(4) For the purposes of sub-sections (1), (2) and (3), the expression Recovery Officer ‘‘means any officer of the Board who may be authorised, by general or special order in writing, to exercise the powers of a Recovery Officer.”

16. As per Section 14 (1) (a) of the ‘I&B Code’, the institution of suits or continuation of pending suits or proceedings against the ‘Corporate Debtor’ including execution of any judgment, decree or order in any court of law, tribunal, arbitration panel or other authority is prohibited.

17. Thus, we find that Section 28A of the SEBI Act, 1992 including sub-Section (3) therein is in contravention of Section 14 of the ‘I&B Code’.

18. Section 238 of the ‘I&B Code’ is overriding provision and reads as follows:

238. Provisions of this Code to override other laws.—The provisions of this Code shall have effect, notwithstanding anything inconsistent therewith contained in any other law for the time being in force or any instrument having effect by virtue of any such law.”

19. Section 28A of the ‘SEBI Act, 1992’ being inconsistent with Section 14 of the ‘I&B Code’, we hold that Section 14 of the ‘I&B Code’ will prevail over Section 28A of the ‘SEBI Act, 1992’ and ‘Securities Exchange Board of India’ cannot recover any amount including the penalty from the ‘Corporate Debtor’. The ‘Bombay Stock Exchange’ for the same very reason cannot take any coercive steps against the ‘Corporate Debtor’ nor can threaten the ‘Corporate Debtor’ for suspension of trading of shares.

20. The ‘Bombay Stock Exchange’ deals with the shares. The shares of the ‘Corporate Debtor’, if listed with the ‘Bombay Stock Exchange’, can be dealt with by the ‘Bombay Stock Exchange’. However, in view of Section 18 of the ‘I&B Code’, the ‘Interim Resolution Professional’ while taking control and custody of any asset including the tangible and intangible assets, cannot sell the shares of the ‘Corporate Debtor’ during the period of ‘Moratorium’ except in accordance with the provisions of the ‘I&B Code’ and with the approval of the ‘Committee of Creditors’. Therefore, dealing with the shares of the ‘Corporate Debtor’ by the ‘Bombay Stock Exchange’ during the period of ‘Moratorium’ normally does not arise. The shares can be transferred only in the manner prescribed under the ‘I&B Code’ and following requirements framed under the ‘SEBI Act, 1992’ and the ‘Companies Act, 2013’.”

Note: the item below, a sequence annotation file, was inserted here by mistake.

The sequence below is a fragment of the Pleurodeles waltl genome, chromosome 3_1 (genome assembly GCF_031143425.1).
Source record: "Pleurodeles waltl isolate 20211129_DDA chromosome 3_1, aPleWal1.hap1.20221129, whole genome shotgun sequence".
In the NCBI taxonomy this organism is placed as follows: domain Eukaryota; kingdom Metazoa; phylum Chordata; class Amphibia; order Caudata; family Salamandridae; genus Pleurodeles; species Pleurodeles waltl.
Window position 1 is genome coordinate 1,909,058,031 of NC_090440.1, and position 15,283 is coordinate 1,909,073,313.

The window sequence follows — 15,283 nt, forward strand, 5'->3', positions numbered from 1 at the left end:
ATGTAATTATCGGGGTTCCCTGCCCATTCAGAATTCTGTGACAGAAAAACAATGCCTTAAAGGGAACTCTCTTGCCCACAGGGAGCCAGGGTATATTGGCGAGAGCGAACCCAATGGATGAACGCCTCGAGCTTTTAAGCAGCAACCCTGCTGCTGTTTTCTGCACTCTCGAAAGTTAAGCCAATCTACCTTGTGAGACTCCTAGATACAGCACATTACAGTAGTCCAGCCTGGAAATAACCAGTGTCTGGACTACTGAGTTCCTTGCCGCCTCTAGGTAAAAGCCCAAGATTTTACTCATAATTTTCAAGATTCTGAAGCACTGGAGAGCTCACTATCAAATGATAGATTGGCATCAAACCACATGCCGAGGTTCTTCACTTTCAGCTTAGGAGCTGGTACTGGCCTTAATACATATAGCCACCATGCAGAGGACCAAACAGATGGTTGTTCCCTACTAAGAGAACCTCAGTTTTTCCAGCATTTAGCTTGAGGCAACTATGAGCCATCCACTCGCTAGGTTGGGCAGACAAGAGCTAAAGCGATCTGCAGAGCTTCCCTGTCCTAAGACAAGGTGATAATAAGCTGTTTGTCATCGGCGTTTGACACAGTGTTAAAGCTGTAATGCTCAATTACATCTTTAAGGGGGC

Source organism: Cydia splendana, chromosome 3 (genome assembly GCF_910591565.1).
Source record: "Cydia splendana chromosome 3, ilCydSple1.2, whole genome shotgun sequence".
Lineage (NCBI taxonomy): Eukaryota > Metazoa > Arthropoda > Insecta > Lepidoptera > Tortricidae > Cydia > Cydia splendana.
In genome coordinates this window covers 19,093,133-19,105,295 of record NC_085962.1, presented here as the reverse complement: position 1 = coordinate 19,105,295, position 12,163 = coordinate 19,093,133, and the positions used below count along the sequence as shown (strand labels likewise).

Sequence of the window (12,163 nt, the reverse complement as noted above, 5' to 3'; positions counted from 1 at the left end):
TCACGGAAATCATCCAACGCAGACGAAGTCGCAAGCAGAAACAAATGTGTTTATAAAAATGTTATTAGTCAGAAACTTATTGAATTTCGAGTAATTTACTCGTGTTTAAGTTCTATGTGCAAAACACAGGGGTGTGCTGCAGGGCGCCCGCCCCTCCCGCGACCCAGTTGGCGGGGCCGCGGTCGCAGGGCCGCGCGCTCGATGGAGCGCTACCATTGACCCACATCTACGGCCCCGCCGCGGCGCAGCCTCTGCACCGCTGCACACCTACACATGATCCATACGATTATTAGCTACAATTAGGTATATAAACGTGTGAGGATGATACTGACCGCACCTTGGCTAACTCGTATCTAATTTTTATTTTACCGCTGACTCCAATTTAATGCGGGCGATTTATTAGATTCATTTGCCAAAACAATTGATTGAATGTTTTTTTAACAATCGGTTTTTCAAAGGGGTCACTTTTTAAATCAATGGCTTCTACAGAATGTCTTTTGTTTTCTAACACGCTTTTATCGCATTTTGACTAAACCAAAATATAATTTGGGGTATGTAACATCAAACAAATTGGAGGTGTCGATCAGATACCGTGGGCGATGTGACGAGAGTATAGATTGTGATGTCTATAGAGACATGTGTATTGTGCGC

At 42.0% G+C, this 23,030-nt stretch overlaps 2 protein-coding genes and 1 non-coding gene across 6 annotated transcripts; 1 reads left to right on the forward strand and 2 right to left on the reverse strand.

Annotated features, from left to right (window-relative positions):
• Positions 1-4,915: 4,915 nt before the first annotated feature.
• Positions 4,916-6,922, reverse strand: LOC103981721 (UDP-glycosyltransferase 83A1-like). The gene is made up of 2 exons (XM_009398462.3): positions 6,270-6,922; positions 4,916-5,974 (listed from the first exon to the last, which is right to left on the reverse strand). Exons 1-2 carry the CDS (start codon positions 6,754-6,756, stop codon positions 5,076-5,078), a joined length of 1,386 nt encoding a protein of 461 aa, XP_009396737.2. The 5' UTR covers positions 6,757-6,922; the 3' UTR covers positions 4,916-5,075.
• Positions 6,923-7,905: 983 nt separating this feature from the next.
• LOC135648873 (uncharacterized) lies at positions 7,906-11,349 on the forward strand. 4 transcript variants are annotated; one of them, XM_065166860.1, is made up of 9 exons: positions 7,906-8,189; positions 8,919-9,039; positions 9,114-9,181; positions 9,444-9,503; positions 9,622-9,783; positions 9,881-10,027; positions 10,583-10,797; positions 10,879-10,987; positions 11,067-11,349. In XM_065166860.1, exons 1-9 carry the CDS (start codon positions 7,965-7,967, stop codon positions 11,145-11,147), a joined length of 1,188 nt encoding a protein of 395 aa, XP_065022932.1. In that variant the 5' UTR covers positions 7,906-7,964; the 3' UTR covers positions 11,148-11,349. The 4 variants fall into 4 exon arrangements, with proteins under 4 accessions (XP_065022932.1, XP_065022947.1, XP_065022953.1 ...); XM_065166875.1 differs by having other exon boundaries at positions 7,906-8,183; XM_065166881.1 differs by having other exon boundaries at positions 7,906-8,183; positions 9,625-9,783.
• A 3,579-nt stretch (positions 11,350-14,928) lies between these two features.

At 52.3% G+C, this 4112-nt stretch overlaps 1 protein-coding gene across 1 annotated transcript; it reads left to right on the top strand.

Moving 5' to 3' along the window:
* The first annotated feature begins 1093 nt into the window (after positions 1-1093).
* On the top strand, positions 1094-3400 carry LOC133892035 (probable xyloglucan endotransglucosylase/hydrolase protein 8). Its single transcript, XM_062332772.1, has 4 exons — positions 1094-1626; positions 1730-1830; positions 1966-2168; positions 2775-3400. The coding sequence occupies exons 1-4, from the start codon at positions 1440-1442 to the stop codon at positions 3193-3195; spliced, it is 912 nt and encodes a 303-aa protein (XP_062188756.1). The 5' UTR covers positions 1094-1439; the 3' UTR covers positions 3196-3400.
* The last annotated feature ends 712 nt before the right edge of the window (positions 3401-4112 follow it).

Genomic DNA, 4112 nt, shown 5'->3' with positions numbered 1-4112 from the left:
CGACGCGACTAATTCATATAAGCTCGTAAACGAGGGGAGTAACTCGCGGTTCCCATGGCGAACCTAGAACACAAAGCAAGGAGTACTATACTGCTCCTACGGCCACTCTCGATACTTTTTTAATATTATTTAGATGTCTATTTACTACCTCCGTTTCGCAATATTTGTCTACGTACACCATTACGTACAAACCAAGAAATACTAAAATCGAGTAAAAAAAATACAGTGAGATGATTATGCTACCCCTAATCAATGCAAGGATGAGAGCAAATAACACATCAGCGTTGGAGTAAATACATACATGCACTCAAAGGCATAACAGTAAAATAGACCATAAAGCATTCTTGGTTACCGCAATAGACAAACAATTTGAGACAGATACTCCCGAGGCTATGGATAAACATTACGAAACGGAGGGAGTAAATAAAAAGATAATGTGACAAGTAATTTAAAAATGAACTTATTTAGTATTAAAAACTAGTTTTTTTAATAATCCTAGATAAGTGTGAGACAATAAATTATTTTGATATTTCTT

8. In view of the aforesaid position of law, we hold that the application under Section 7 is maintainable and till the period of ‘Moratorium’ continues, the ‘Securities and Exchange Board of India’ cannot recover any amount nor can sell the assets of the ‘Corporate Debtor’ during the ‘Moratorium’ period.

Though we have held that the application under Section 7 is maintainable while step has been taken by the ‘Securities and Exchange Board of India’ the ‘Resolution Professional’ is required to act in terms of Section 17(2) (e) of the ‘I&B Code’ for complying with the requirements under the ‘Securities and Exchange Board of India Act’ and Regulations framed thereunder as well as the guidelines issued by the Regulatory Authority. It is also made clear that the ‘Securities and Exchange Board of India’ is however entitled to take action against individual including the former Directors and Shareholders of the ‘Corporate Debtor’.

9. In view of the aforesaid position of law, we are not inclined to grant any relief and dismiss the appeal with the aforesaid observations. No costs.

 

(Justice S.J. Mukhopadhaya)
Chairperson
(Justice A.I.S. Cheema)
Member(Judicial)
(Kanthi Narahari)
Member(Technical)

NEW DELHI
9th May, 2019